Twenty rugby players and 10 coaches from America have been given a once-in-a-lifetime chance to train with Premiership Rugby in England, thanks to a ground-breaking initiative between a number of organisations, including Premiership Rugby, NBC Sports, USA Rugby and AEG Rugby. Altogether, 10 female and 10 male players, aged 17 to 18, will be coming over on a Premiership Rugby Scholarship, along with 10 American coaches. Participants will be chosen during a series of rugby sessions being held along the US east coast, in the weeks preceding the Newcastle Falcons v Saracens clash on September 16.
Spreading the word
They will enjoy an all-expenses paid trip to England next spring, when they will visit the world-class premiership rugby academies. Their enthusiasm and new-found knowledge means they will be superb rugby ambassadors when they return to the States. The initiative is part of Premiership Rugby’s commitment to working in the community and to help grow the game in the US. The Newcastle Falcons and Saracens match, the grassroots community programme, and the NBC Sports coverage of Premiership Rugby are all ways that they hope will attract more people to the sport.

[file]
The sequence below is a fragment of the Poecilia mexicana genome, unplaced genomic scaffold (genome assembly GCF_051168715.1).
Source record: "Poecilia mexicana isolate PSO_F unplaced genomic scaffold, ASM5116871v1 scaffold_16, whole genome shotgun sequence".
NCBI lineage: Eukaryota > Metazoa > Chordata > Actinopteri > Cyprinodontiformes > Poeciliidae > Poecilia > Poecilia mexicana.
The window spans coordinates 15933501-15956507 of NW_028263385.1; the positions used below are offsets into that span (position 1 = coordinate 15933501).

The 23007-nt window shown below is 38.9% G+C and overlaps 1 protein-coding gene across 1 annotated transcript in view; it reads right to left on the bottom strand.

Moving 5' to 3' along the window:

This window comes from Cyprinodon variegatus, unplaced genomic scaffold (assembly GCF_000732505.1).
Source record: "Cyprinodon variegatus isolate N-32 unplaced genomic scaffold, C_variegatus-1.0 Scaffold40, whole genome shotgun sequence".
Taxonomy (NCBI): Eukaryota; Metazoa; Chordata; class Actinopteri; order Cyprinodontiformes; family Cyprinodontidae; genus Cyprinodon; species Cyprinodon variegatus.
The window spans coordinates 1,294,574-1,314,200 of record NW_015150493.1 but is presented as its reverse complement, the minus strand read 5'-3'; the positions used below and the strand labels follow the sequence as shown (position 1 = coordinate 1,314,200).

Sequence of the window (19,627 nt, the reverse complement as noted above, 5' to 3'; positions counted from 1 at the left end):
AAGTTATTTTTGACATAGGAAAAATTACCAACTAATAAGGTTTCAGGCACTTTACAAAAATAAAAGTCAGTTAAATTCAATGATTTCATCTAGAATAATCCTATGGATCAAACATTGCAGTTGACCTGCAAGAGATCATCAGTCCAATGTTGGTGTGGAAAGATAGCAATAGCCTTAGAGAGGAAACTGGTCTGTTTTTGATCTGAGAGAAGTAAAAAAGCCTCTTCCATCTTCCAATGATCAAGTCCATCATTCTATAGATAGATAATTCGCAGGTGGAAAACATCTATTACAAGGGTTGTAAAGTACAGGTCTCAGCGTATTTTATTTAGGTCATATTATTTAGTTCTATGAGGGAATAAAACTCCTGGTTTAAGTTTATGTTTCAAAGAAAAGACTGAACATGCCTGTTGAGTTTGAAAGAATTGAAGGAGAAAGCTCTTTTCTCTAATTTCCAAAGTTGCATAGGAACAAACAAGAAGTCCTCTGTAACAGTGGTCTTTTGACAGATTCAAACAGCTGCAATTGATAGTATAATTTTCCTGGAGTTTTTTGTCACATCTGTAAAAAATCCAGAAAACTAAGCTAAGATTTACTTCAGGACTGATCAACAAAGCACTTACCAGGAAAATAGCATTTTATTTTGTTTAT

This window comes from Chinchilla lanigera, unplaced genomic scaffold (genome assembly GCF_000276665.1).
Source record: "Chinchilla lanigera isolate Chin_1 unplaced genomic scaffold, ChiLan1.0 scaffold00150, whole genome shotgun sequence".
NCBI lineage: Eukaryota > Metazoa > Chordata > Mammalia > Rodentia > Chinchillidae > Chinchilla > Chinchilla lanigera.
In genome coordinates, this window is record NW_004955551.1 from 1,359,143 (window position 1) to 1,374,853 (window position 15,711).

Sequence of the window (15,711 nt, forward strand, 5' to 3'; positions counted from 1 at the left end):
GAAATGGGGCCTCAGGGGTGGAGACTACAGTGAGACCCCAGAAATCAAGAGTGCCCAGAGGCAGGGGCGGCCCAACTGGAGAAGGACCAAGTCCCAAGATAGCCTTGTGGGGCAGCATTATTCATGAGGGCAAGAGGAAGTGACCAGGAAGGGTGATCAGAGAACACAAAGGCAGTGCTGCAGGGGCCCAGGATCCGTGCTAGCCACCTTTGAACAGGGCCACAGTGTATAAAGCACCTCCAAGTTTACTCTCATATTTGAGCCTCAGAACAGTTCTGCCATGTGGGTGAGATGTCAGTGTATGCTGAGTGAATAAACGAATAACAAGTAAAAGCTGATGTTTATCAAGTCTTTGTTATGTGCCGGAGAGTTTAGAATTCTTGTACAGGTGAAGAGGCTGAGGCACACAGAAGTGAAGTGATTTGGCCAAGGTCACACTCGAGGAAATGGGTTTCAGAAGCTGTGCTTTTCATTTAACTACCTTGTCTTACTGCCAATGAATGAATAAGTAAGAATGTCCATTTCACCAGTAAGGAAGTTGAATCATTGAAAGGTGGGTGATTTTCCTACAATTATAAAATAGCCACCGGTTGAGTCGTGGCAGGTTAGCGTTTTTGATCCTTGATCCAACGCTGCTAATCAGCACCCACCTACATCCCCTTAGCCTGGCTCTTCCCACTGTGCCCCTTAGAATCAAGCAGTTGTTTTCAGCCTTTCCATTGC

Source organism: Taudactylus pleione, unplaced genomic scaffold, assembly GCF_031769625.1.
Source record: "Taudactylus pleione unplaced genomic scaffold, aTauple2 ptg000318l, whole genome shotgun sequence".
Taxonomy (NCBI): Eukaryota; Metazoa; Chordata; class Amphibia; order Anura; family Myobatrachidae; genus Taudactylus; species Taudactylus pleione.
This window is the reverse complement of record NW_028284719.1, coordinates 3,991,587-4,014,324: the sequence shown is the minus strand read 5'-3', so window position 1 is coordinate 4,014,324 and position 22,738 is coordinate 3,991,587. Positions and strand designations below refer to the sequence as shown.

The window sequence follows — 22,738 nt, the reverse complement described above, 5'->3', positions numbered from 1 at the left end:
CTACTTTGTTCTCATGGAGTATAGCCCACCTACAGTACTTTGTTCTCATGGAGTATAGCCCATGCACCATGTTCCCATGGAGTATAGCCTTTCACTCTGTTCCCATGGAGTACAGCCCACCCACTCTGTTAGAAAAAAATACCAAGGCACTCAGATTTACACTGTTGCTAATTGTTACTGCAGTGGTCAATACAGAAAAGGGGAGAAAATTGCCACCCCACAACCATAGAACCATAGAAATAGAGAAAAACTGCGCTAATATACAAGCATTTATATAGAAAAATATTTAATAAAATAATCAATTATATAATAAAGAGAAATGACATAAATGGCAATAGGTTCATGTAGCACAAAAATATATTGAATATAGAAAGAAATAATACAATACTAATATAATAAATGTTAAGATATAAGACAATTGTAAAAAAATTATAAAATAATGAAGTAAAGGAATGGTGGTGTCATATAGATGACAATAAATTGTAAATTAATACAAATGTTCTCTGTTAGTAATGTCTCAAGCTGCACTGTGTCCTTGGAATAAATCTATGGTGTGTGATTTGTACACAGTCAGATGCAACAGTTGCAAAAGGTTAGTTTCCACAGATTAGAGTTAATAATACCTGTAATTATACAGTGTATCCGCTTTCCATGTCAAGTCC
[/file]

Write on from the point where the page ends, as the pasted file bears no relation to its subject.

Why Americans should love rugby
High school football is the most popular sport in the US, played by more than one million children. In many ways, American football has similarities to rugby, in that it is a contact sport involving tackles and where scoring tries – or touchdowns – takes precedence over goal-kicking. Therefore, it makes sense to give them a taste of rugby.
The important thing is to keep it interesting. Whether they are playing mini games in training, practising different moves or learning from a rugby drill video, such as those found at https://www.sportplan.net/drills/Rugby/, the idea is to mix it up so they get a lot of variety from their coaching.
Rugby has so many positive things going for it. For a start, it can be played by anyone. Whether you are quick, slow, big or small, there is a position that’s right for you in rugby. The shorter players could find a place in the front row. Tall and thin players can be in the second row. The small but speedy ones can play at scrum-half, while the really quick players can be on the wings.